The William B. Abrams Lecture is a joint educational initiative of ASCPT and the FDA. The lecture series, supported in part by The Merck Company Foundation, was established in 1999 to honor William B. Abrams, MD, an ASCPT president from 1975 to 1976.
Among his many accomplishments, Dr. Abrams worked at the FDA as the first special government employee to establish the Center for Drug Evaluation and Research Staff College and develop its curriculum. He also had a distinguished career in the pharmaceutical industry as a longtime employee of Merck Research Laboratories.
For more than 10 years, ASCPT and the FDA have invited experts from academia, industry, and government to discuss advances in clinical pharmacology and drug development. These scientists have excelled in their specialty areas and are some of the most highly esteemed clinical pharmacologists in the field. Their presentations convey novel information and perspectives on fundamental aspects of clinical pharmacology. Previous lectures have included speakers from the Mayo Clinic, University of California, Children's Mercy Hospitals and Clinics, and the National Institutes of Health.
2018 ASCPT & FDA William B. Abrams Lecture
The 2018 ASCPT & FDA William Abrams Lecture Award recipient is Kim L. R. Brouower, PharmD, PhD from the Division of Pharmacotherapy and Experimental Therapeutics, UNC Eshelman School of Pharmacy, University of North Carolina at Chapel Hill.
The lecture will take place on Wednesday, May 23, 2018. Details regarding registration and a webcast of the lecture are coming soon
The 2018 lecture is titled: Altered Hepatic Transport Due to Liver Disease and Drug Interactions: Implications for Drug Development
Transport proteins mediate the hepatic uptake and excretion of many endogenous and exogenous compounds including bile acids, drugs and metabolites. Liver disease [e.g., nonalcoholic steatohepatitis (NASH)] and drug interactions can markedly impact hepatic transporter function and drug disposition, which may influence the efficacy and/or toxicity of medications. Hepatic transporters that play a critical role in bile acid homeostasis in humans, including the novel basolateral efflux transporter OSTα/β, will be reviewed. The application of mechanistic modeling and simulations based on data generated in human sandwich-cultured hepatocytes to assess the impact of drug interactions (induction or inhibition) on hepatocellular bile acid exposure will be highlighted. The interplay between bile acid exposure, hepatic transporter dynamics, and regulation of transporters to protect hepatocytes from bile acid-mediated toxicity will be discussed. Human-relevant cell-based systems and computational approaches, including systems pharmacology modeling, are valuable tools that drug development scientists can use to identify compounds with cholestatic potential, and to predict susceptibility factors for drug-induced liver injury.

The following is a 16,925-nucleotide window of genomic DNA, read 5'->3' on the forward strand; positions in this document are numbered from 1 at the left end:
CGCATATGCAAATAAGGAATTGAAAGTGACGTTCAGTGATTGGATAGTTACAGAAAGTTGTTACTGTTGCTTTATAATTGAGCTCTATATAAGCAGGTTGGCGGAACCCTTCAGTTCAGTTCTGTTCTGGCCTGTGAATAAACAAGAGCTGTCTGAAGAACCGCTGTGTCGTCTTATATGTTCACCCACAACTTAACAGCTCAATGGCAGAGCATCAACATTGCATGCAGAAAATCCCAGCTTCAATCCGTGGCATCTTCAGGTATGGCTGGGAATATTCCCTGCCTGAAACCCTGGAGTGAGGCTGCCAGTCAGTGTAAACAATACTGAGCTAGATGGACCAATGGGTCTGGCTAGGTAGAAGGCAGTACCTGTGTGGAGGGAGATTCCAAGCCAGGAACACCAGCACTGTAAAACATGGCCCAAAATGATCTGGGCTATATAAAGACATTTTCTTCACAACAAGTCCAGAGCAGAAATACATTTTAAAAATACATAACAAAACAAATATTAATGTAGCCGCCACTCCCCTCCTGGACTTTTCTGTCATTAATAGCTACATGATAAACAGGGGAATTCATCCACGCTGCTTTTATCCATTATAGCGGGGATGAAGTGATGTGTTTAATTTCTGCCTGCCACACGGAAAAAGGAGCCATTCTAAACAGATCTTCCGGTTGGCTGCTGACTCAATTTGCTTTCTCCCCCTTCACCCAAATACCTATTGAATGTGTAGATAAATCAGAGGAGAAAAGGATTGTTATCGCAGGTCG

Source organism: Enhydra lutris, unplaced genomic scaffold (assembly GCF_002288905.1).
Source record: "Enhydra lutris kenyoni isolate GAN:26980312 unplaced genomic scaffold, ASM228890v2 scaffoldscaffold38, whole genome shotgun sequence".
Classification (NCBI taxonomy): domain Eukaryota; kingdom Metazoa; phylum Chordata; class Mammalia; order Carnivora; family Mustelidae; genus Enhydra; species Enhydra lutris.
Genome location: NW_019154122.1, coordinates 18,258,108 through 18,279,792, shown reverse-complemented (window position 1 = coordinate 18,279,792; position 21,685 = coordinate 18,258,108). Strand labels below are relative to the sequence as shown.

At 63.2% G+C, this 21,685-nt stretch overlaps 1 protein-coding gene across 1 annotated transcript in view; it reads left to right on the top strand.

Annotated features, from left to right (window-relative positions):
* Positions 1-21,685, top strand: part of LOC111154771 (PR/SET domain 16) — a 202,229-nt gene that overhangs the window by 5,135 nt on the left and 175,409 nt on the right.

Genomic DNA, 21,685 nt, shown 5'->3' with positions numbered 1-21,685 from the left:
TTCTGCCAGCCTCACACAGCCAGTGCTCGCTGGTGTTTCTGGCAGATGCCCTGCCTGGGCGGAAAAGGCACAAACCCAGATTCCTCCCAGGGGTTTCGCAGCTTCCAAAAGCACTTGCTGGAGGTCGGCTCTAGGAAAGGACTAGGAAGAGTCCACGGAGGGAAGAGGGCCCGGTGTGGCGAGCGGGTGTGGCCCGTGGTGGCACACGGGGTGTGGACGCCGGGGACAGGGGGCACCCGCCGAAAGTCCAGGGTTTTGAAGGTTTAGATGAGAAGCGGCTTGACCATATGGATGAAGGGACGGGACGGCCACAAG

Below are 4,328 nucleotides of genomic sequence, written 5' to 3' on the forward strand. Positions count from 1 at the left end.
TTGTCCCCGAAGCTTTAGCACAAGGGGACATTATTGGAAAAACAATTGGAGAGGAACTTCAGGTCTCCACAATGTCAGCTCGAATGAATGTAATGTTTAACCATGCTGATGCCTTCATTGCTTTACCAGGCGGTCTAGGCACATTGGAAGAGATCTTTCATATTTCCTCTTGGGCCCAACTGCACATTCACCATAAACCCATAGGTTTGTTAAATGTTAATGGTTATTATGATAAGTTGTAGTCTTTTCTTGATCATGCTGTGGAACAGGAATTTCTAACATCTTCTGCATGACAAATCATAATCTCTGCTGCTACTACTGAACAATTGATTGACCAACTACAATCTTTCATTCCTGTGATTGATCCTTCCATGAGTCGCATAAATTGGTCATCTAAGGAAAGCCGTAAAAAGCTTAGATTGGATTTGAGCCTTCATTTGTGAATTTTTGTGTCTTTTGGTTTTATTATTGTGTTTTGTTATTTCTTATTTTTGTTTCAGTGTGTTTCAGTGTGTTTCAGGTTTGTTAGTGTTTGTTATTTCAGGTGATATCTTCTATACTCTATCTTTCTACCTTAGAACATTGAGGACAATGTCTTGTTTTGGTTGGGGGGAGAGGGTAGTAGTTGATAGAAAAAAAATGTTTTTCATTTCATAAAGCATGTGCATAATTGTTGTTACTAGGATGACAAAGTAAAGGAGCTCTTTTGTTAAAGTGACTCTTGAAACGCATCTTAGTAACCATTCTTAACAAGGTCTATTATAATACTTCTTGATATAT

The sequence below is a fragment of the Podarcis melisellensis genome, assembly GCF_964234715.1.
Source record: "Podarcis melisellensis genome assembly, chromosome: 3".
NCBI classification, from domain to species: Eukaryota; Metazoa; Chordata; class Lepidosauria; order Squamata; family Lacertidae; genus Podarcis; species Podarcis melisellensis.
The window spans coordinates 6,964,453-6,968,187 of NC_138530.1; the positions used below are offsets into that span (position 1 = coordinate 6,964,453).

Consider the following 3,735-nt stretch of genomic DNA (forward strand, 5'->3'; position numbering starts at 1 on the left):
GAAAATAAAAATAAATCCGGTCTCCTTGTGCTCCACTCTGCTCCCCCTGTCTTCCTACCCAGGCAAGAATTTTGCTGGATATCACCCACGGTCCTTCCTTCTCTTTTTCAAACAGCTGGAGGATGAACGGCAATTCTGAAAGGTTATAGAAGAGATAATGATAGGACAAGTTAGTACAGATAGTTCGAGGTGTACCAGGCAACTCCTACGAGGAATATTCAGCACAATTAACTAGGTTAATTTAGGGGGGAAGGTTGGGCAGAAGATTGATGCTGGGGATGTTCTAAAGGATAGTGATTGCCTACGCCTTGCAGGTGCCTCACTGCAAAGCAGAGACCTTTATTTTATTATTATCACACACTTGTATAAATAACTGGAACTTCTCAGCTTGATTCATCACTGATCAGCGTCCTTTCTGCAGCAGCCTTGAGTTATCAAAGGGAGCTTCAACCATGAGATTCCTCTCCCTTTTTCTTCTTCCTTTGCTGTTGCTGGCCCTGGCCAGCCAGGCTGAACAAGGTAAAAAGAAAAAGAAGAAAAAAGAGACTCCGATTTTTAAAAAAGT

Supported by NIH R01 GM041935 and NIH R35 GM122576
- Identify the hepatic transport proteins localized on the basolateral and apical (canalicular) membranes of human hepatocytes that are responsible for the uptake and efflux of endogenous compounds, drugs and metabolites.
- List factors that may modulate hepatic transporter expression and/or function.
- Describe changes in hepatic transporter protein function in patients with nonalcoholic steatohepatitis (NASH) and the potential implications for systemic and hepatic exposure to drugs and metabolites.
- Identify potential mechanisms of bile acid-mediated drug-induced liver injury.
- List model systems that can be used to investigate the hepatic transport of drugs and metabolites, and describe advantages and limitations of each.
- Ali I, Slizgi JR, Kaullen JD, Ivanovic M, Niemi M, Stewart P, Barritt A and Brouwer KLR: Transporter-Mediated Alterations in Patients with NASH Increase Systemic and Hepatic Exposure to an OATP and MRP2 Substrate. Clin Pharmacol Ther, in press, 2017.
- Yang K, Guo C, Woodhead JL, St. Claire RL, Watkins PB, Siler SQ, Howell BA and Brouwer KLR: Sandwich-Cultured Hepatocytes as a Tool to Study Drug Disposition and Drug-Induced Liver Injury. J Pharm Sci 105:443-459, 2016.
- Yang K, Woodhead JL, Watkins PB, Howell BA and Brouwer KLR: Systems Pharmacology Modeling Predicts Delayed Presentation and Species Differences in Bile Acid-Mediated Troglitazone Hepatotoxicity. Clin Pharmacol Ther, 96:589-598, 2014.
If you have any questions about the ASCPT & FDA Abrams Award please contact Megan McBeath Hay